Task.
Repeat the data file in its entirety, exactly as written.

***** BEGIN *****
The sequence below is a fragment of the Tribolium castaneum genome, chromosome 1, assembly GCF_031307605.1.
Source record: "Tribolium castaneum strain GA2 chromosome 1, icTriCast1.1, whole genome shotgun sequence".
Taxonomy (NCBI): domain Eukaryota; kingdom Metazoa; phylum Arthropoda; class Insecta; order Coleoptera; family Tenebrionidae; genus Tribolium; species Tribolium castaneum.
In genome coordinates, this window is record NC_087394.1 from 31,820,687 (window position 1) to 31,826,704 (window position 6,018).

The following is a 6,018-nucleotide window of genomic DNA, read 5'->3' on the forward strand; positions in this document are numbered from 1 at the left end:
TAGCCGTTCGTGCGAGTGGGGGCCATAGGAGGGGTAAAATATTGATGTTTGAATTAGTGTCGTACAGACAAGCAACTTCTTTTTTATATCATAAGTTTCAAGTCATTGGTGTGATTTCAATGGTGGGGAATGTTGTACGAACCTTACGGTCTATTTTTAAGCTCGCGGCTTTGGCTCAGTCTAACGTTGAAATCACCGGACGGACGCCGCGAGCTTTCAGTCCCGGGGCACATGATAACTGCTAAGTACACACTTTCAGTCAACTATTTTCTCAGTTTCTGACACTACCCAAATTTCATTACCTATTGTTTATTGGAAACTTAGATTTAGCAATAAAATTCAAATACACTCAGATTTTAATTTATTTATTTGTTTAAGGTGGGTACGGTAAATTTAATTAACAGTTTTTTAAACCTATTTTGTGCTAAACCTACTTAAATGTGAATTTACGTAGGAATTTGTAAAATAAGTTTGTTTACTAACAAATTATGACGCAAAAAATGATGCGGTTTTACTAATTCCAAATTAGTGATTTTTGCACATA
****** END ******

The sequence below is a fragment of the Tribolium castaneum genome, chromosome 1, assembly GCF_031307605.1.
Source record: "Tribolium castaneum strain GA2 chromosome 1, icTriCast1.1, whole genome shotgun sequence".
Taxonomy (NCBI): domain Eukaryota; kingdom Metazoa; phylum Arthropoda; class Insecta; order Coleoptera; family Tenebrionidae; genus Tribolium; species Tribolium castaneum.
In genome coordinates, this window is record NC_087394.1 from 31,820,687 (window position 1) to 31,826,704 (window position 6,018).

The following is a 6,018-nucleotide window of genomic DNA, read 5'->3' on the forward strand; positions in this document are numbered from 1 at the left end:
TAGCCGTTCGTGCGAGTGGGGGCCATAGGAGGGGTAAAATATTGATGTTTGAATTAGTGTCGTACAGACAAGCAACTTCTTTTTTATATCATAAGTTTCAAGTCATTGGTGTGATTTCAATGGTGGGGAATGTTGTACGAACCTTACGGTCTATTTTTAAGCTCGCGGCTTTGGCTCAGTCTAACGTTGAAATCACCGGACGGACGCCGCGAGCTTTCAGTCCCGGGGCACATGATAACTGCTAAGTACACACTTTCAGTCAACTATTTTCTCAGTTTCTGACACTACCCAAATTTCATTACCTATTGTTTATTGGAAACTTAGATTTAGCAATAAAATTCAAATACACTCAGATTTTAATTTATTTATTTGTTTAAGGTGGGTACGGTAAATTTAATTAACAGTTTTTTAAACCTATTTTGTGCTAAACCTACTTAAATGTGAATTTACGTAGGAATTTGTAAAATAAGTTTGTTTACTAACAAATTATGACGCAAAAAATGATGCGGTTTTACTAATTCCAAATTAGTGATTTTTGCACATA